Failure tends to be talked about in a negative light. And people often feel, especially early on in their career, that getting things wrong will adversely affect their career prospects.
But Zoopla CMO Gary Bramall suggests that’s not necessarily the case. As long as marketers understand why something hasn’t worked and they don’t make the same mistake again, then it should be treated as a learning exercise.
He references a book called ‘Win or Learn’ by John Kavanagh, the trainer of mixed martial artist Conor McGregor.
“It’s a really interesting book around the art of preparation and reflection,” he says. “Without reflection and preparation failure can be a nightmare, but if you can reflect and learn, then if something goes wrong it isn’t a problem.”
From a leader’s standpoint, he says the only time he gets frustrated with his team if something goes wrong is if they haven’t prepared thoroughly enough.
“If people have done things half-heartedly that’s where the frustration comes from for me as a manager. That’s where we need to push boundaries for people to take more responsibility and accountability,” he suggests.
Digital marketing allows leaders to measure, test and learn like never before, which means a degree of failure should be present in everything, Bramall says, but it’s the percentage of failure that’s important. If it’s too high, “that’s when it becomes a problem,” he adds.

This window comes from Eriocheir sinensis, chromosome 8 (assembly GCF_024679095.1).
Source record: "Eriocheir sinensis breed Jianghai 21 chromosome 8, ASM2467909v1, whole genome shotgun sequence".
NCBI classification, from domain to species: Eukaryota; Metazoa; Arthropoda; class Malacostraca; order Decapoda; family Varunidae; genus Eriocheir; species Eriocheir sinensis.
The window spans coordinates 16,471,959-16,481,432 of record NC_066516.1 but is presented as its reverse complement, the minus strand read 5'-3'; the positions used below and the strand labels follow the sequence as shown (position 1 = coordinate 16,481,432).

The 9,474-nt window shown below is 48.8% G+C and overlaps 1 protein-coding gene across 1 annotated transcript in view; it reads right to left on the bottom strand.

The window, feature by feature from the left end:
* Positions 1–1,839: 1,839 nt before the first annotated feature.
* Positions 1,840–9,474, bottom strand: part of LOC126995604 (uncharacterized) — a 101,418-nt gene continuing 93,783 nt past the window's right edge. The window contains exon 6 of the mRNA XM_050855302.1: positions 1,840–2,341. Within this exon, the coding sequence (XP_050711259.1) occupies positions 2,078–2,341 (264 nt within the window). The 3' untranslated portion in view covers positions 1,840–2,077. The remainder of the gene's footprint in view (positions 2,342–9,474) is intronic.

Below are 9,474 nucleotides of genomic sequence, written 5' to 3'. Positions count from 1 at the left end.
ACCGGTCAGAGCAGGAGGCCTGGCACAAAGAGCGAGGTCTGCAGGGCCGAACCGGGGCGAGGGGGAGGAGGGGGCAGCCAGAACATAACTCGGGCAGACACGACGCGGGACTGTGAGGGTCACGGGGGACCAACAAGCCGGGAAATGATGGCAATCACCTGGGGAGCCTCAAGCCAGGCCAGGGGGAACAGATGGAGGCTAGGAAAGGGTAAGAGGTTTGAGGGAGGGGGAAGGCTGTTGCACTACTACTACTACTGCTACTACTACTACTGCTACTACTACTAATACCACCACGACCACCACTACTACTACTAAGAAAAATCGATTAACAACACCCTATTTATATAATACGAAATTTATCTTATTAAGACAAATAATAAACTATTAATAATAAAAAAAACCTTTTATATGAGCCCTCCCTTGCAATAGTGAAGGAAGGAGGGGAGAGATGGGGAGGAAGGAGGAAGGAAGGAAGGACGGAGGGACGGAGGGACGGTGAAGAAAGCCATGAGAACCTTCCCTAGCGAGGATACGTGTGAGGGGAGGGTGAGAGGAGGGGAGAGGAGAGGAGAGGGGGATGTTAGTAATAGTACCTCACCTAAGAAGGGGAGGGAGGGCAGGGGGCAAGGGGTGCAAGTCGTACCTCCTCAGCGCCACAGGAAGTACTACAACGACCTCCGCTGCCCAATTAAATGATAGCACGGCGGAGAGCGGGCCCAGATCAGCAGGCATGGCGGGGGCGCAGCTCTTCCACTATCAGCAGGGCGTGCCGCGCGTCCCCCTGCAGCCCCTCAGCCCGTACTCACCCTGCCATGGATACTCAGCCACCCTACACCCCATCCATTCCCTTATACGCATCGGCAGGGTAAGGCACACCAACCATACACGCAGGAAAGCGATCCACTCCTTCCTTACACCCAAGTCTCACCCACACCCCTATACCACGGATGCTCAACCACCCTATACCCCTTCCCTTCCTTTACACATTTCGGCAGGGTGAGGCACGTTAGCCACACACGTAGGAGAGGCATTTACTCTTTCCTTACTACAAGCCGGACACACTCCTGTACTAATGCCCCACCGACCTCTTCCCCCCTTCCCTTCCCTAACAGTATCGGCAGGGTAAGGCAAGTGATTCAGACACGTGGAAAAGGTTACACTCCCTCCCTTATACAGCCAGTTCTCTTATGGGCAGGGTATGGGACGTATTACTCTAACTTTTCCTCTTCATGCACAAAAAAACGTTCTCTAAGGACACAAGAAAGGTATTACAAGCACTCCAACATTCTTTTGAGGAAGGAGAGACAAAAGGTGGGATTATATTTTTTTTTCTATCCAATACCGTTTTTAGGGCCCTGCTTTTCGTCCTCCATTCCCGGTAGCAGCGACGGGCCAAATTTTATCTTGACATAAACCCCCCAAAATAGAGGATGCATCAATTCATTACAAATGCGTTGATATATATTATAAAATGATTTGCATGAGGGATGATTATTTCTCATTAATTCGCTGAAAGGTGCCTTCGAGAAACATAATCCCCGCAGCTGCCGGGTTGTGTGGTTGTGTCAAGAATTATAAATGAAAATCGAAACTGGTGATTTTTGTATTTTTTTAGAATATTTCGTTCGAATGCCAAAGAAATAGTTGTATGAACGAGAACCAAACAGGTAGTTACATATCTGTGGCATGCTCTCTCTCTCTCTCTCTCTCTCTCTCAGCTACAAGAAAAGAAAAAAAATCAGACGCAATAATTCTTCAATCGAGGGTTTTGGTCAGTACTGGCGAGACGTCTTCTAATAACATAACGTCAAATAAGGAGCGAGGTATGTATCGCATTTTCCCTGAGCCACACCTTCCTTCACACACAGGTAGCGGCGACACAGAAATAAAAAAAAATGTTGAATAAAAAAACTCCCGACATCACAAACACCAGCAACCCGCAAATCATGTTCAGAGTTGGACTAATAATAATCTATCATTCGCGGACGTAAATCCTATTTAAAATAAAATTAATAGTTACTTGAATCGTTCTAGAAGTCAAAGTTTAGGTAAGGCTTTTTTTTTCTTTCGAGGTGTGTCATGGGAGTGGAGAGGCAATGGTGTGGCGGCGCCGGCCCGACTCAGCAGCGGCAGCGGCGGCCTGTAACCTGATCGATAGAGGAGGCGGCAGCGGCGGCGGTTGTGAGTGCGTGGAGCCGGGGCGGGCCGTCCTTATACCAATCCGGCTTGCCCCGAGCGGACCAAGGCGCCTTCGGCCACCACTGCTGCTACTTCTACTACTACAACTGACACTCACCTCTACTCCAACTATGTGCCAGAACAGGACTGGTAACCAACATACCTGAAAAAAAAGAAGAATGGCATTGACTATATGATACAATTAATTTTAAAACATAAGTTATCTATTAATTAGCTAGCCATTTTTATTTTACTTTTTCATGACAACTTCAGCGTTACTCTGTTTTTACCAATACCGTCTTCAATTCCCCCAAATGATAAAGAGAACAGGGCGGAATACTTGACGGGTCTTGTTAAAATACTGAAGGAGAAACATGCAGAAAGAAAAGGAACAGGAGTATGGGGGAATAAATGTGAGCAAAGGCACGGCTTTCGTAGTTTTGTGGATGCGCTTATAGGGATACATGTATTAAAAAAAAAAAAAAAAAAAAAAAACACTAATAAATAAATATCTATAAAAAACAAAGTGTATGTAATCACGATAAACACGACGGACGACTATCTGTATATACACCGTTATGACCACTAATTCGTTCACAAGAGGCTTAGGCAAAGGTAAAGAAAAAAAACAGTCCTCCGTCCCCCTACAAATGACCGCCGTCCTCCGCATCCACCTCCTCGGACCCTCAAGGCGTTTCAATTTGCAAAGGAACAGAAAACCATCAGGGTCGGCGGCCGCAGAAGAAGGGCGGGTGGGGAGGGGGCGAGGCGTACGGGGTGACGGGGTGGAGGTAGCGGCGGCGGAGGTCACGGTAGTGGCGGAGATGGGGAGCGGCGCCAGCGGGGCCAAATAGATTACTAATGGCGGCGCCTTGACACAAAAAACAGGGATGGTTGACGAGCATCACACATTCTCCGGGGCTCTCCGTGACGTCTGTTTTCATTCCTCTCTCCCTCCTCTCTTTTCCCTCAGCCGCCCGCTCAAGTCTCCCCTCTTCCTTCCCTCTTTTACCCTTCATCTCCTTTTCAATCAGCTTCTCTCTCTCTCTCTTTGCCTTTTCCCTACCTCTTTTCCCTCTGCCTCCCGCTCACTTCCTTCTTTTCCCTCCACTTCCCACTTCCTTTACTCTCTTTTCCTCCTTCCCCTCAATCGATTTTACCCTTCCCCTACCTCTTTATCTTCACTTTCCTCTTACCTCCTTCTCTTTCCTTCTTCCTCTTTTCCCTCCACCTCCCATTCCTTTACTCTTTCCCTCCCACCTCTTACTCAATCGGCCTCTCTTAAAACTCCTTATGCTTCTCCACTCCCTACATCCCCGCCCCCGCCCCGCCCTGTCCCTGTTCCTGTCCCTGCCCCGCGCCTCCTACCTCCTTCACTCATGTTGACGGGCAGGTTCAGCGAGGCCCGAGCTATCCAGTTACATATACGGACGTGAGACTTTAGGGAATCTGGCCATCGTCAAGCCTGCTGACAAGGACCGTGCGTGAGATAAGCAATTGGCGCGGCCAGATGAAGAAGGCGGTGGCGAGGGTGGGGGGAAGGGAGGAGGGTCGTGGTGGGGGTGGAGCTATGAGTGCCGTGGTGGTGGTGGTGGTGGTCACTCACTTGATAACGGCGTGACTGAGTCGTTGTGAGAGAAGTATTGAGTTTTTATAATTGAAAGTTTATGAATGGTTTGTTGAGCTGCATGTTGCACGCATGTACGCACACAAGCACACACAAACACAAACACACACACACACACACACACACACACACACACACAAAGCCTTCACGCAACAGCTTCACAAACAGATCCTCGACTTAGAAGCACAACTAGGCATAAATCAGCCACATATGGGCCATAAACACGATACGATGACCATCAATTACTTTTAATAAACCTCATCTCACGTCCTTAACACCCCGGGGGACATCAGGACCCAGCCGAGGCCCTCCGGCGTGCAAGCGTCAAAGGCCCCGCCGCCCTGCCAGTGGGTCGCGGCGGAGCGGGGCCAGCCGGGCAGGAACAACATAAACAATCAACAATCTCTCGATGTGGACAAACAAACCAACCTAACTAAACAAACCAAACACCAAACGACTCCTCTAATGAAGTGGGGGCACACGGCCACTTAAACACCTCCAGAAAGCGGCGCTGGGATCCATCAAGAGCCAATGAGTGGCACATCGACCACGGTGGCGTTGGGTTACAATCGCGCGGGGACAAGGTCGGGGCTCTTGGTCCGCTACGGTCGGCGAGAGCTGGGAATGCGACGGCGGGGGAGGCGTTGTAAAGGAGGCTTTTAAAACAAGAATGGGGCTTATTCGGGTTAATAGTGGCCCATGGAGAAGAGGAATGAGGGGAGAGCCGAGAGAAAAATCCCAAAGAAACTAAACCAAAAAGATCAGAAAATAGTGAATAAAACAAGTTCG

He therefore says it is incumbent on leaders to create a “safe environment for failure”.
“If an environment is safe, meaning reflection and learnings are embraced, and failure isn’t repeated then that’s a really powerful thing. Modern leaders really need to embrace that. If you don’t then you won’t get the top output from your team,” he argues.
Without reflection and preparation failure can be a nightmare, but if you can reflect and learn, then if something goes wrong it isn’t a problem.
Gary Bramall, Zoopla
Bramall operates a 70-20-10 model, which is designed to allow marketers to take some calculated risks while focusing the majority of their time on things that have been tried and tested.
So, 70% of the work his team does should be built around things they’ve done before and are almost certain of the outcome. Then 20% is dedicated to things they might have tested a variation of in the past, so it’s not proven to succeed, but success will be within a range.
“And then 10% of what they do should be the bat shit crazy, hail Mary stuff,” he says. “Nine out of 10 of [those projects] will miss, but for the one that works, it has a halo effect.
“If people are doing crazy stuff for 70% of the time then that’s quite risky for a business. But the more risky shots you take and the more you score, the more I’m open to you taking those shots. You win the privilege to risk more if you score more.”